I recently had the chance to drive a 2002 Mercedes-Benz SL 500 Silver Arrow, which really was the end of the line for the “old-school” Mercedes-Benz. This was quite an experience and I enjoyed it immensely, and it was interesting to remember how Mercedes used to be.
First, a little overview. Mercedes-Benz was known for years for building the world standard of cars. Throughout the 1980s and 1990s, Mercedes-Benz models were the most solid, reliable, well-engineered cars on the planet — and they’d run forever. That started to change in the late 1990s as Mercedes expanded its horizons into many more market segments, like the midsize M-Class SUV, among others.
By the early 2000s, Mercedes had many products, but quality had declined considerably — and while that quality has improved greatly in recent years, there was a period of about a decade when things weren’t so great. And the 1990-2002 Mercedes-Benz SL was essentially the last car to hail from before that period began.
That’s mostly due to the SL’s notoriously long model runs, which typically last a decade or more. This particular SL debuted in 1990 with a very different look — and it lasted through Mercedes’ model name changes (from “500 SL” to “SL 500”) and a face-lift in 1996, leading up to the very last model years in 2001 and 2002. To commemorate the end of this line, Mercedes offered the Silver Arrow SL, which was essentially a handsome trim package at the end of production.
Under the hood, the SL 500 Silver Arrow used a 5-liter V8 with about 320 horsepower — a good powertrain that motivates it well. I’ve complained that modern SL models aren’t sports cars even a little bit, but I was surprised by just how sporty this particular SL felt. It was unusually spry and exciting around corners. It was also surprisingly responsive to throttle input, which isn’t something I normally associate with Mercedes-Benz models from this era — but it was lighter on its feet than I was expecting.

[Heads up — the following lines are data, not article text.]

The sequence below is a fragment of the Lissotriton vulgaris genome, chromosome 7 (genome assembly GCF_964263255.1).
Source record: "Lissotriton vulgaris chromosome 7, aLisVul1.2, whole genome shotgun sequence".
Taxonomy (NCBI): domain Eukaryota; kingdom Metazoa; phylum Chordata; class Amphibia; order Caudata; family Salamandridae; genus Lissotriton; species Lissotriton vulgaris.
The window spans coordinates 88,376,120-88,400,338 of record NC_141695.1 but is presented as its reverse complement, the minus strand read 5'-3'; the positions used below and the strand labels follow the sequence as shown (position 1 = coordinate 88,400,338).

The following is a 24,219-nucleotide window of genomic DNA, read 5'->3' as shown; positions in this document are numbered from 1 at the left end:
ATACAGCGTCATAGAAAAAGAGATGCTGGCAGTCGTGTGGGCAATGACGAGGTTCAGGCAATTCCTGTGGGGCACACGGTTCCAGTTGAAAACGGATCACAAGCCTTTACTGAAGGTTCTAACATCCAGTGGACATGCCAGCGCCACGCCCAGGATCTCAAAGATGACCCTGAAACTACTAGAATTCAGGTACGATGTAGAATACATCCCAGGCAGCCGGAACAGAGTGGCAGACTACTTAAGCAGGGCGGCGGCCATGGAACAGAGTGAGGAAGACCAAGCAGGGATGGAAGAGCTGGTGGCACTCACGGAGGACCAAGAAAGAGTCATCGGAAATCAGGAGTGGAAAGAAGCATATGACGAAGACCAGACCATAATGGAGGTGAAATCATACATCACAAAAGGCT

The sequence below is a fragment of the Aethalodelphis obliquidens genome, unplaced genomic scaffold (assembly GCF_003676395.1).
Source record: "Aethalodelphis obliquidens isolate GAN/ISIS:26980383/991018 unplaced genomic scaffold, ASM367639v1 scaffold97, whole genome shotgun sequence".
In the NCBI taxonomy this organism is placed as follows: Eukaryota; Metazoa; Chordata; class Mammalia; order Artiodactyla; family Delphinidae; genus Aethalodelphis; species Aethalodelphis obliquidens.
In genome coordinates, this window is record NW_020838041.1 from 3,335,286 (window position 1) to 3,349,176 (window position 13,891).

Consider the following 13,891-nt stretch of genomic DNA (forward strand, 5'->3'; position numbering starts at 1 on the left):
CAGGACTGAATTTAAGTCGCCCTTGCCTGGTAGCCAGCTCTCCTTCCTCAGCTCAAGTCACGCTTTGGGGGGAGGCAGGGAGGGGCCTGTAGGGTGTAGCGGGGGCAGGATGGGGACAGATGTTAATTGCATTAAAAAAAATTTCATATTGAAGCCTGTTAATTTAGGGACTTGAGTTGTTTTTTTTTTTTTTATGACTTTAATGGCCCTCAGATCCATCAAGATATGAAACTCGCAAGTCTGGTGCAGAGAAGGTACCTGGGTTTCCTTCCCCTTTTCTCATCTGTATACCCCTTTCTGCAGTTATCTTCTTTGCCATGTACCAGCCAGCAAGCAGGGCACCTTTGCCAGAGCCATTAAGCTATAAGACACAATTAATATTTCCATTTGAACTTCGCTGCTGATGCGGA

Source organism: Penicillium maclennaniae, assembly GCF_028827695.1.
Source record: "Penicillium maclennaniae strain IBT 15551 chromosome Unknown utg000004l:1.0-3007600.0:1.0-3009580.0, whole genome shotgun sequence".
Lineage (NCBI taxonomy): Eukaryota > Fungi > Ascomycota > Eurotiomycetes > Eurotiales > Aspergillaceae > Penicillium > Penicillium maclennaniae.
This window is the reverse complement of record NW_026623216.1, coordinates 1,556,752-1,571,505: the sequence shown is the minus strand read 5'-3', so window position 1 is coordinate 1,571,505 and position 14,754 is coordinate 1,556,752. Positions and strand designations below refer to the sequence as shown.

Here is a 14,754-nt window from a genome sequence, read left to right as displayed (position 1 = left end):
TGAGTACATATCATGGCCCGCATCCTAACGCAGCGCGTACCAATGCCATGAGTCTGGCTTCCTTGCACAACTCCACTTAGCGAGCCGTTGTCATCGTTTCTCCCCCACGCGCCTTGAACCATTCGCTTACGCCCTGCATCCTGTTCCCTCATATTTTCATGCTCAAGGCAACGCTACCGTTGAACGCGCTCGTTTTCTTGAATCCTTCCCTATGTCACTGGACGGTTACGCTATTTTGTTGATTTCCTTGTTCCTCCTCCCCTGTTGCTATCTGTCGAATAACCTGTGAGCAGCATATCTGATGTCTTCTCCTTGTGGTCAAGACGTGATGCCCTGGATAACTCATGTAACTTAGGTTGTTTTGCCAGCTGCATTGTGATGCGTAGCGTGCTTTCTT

The really impressive part of this car, though, undoubtedly comes with its solid feel — it just offers incredibly sturdy construction, and it really feels well-built, capable and stable, like it can easily handle speeds well in excess of 100 miles per hour. That’s because it can: It was built for serious autobahn driving, and it can still do such driving with ease.
The interior may not be gorgeous by modern standards, but it remains high-quality and functional, with everything working as designed — and everything laid out simply and easily. It’s quite impressive just how simple, well-built and truly excellent this vehicle is, even if it doesn’t have anywhere near the technical prowess of Mercedes-Benz models that came later.
And, indeed, it doesn’t have such technical prowess. Mercedes-Benz traded in its “standard of the world” reliability in the early 2000s for high-tech gadgets and features, which modern customers seem to prefer, and this SL certainly doesn’t offer that. It’s simple, but it’s robust — and in that sense, it’s the final old-school Mercedes-Benz.
It’s a pleasure to drive this vehicle, and it’s a pleasure to be transported to a different era of Mercedes-Benz — and while I think the modern era of Mercedes is the best, it’s easy to appreciate the automaker’s engineering prowess back in the 1980s and 1990s. Find a Mercedes-Benz SL 500 for sale